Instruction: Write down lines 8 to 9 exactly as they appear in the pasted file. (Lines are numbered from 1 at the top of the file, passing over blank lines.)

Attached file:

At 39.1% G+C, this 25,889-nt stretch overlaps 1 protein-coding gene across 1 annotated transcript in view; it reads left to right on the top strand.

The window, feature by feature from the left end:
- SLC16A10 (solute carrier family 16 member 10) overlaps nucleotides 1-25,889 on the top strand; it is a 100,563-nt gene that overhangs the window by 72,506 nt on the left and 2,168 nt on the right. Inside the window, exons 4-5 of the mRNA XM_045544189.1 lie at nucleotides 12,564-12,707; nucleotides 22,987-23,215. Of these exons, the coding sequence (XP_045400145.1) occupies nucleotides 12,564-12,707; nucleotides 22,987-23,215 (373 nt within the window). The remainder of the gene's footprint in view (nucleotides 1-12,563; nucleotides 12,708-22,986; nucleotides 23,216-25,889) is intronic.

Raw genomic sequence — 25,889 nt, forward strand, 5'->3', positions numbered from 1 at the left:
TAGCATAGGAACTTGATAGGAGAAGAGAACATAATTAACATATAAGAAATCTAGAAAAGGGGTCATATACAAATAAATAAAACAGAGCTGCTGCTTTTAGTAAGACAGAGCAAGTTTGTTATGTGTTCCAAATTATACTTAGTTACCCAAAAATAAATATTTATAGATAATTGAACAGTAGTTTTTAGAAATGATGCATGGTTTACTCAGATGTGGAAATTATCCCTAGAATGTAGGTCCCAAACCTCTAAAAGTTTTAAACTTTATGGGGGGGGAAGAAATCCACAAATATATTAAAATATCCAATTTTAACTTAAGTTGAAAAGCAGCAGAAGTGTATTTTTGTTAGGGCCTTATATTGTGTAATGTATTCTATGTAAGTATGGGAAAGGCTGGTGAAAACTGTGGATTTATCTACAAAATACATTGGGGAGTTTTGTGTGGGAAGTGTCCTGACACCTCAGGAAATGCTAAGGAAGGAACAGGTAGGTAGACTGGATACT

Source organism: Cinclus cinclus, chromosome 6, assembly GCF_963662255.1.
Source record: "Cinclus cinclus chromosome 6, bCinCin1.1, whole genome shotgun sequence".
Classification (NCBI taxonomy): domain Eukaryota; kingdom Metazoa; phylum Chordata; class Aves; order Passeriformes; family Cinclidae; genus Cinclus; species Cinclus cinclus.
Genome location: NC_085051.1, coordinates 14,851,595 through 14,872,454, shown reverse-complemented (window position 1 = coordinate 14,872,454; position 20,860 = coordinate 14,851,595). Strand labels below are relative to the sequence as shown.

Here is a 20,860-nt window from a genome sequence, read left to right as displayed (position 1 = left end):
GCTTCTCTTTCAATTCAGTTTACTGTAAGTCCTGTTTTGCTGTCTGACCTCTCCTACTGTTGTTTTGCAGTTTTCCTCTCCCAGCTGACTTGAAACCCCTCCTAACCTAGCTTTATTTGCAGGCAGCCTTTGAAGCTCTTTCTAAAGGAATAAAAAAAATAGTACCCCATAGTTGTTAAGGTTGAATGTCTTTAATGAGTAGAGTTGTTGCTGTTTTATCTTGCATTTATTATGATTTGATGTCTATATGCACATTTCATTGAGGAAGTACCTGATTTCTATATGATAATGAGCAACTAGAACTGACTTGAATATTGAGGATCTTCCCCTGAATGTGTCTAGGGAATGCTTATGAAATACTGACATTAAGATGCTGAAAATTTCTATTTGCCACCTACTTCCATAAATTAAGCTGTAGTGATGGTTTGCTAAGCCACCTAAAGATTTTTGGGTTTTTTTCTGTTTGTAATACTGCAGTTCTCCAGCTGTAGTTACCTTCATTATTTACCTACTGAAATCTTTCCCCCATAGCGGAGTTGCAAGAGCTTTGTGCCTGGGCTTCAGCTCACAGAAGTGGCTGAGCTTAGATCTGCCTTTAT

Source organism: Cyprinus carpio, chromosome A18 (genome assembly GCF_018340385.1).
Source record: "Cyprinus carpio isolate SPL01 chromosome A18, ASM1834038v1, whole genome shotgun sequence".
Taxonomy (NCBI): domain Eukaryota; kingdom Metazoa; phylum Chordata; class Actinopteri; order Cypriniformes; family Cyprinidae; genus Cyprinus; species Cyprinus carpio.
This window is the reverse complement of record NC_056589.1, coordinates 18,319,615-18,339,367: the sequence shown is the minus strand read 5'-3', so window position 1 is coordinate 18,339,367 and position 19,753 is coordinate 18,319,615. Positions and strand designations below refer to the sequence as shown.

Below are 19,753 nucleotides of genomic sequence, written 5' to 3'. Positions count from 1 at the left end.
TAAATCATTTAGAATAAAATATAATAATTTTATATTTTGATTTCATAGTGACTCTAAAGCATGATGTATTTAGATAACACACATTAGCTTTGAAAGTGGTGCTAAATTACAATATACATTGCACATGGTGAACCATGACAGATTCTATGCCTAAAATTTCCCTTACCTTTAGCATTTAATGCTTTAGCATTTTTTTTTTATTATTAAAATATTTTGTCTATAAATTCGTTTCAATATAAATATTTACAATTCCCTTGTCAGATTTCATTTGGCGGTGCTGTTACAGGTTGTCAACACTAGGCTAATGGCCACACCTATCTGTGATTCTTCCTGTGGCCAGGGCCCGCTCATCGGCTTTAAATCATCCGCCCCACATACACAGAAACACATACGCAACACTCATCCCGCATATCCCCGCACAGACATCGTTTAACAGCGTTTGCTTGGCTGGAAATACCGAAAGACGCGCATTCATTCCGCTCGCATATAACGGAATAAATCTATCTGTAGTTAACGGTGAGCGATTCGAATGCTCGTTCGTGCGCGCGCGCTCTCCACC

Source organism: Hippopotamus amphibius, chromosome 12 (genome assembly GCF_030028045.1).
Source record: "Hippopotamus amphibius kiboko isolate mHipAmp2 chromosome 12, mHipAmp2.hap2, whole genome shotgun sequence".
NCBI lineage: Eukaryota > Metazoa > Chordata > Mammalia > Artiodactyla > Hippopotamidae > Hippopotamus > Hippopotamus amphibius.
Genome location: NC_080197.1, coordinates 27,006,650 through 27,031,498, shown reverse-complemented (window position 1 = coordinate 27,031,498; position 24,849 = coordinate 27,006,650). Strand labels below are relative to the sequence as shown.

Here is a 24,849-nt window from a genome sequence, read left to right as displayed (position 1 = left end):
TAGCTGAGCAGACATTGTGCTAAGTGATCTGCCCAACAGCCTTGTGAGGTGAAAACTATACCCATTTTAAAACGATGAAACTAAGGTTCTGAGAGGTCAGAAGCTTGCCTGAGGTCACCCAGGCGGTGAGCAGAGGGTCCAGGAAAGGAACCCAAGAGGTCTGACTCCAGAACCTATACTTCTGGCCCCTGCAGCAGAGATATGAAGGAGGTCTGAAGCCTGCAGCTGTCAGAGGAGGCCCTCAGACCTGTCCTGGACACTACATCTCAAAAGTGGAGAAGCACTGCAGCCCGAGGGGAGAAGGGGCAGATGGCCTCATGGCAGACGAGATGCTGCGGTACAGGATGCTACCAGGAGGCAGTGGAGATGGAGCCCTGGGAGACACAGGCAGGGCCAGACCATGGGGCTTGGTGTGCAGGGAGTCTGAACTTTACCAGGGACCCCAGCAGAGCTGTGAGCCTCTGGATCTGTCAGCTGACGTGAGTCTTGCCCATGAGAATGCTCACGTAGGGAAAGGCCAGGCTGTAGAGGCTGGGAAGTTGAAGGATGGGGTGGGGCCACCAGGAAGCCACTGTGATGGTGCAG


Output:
Classification (NCBI taxonomy): domain Eukaryota; kingdom Metazoa; phylum Chordata; class Aves; order Passeriformes; family Cinclidae; genus Cinclus; species Cinclus cinclus.
Genome location: NC_085051.1, coordinates 14,851,595 through 14,872,454, shown reverse-complemented (window position 1 = coordinate 14,872,454; position 20,860 = coordinate 14,851,595). Strand labels below are relative to the sequence as shown.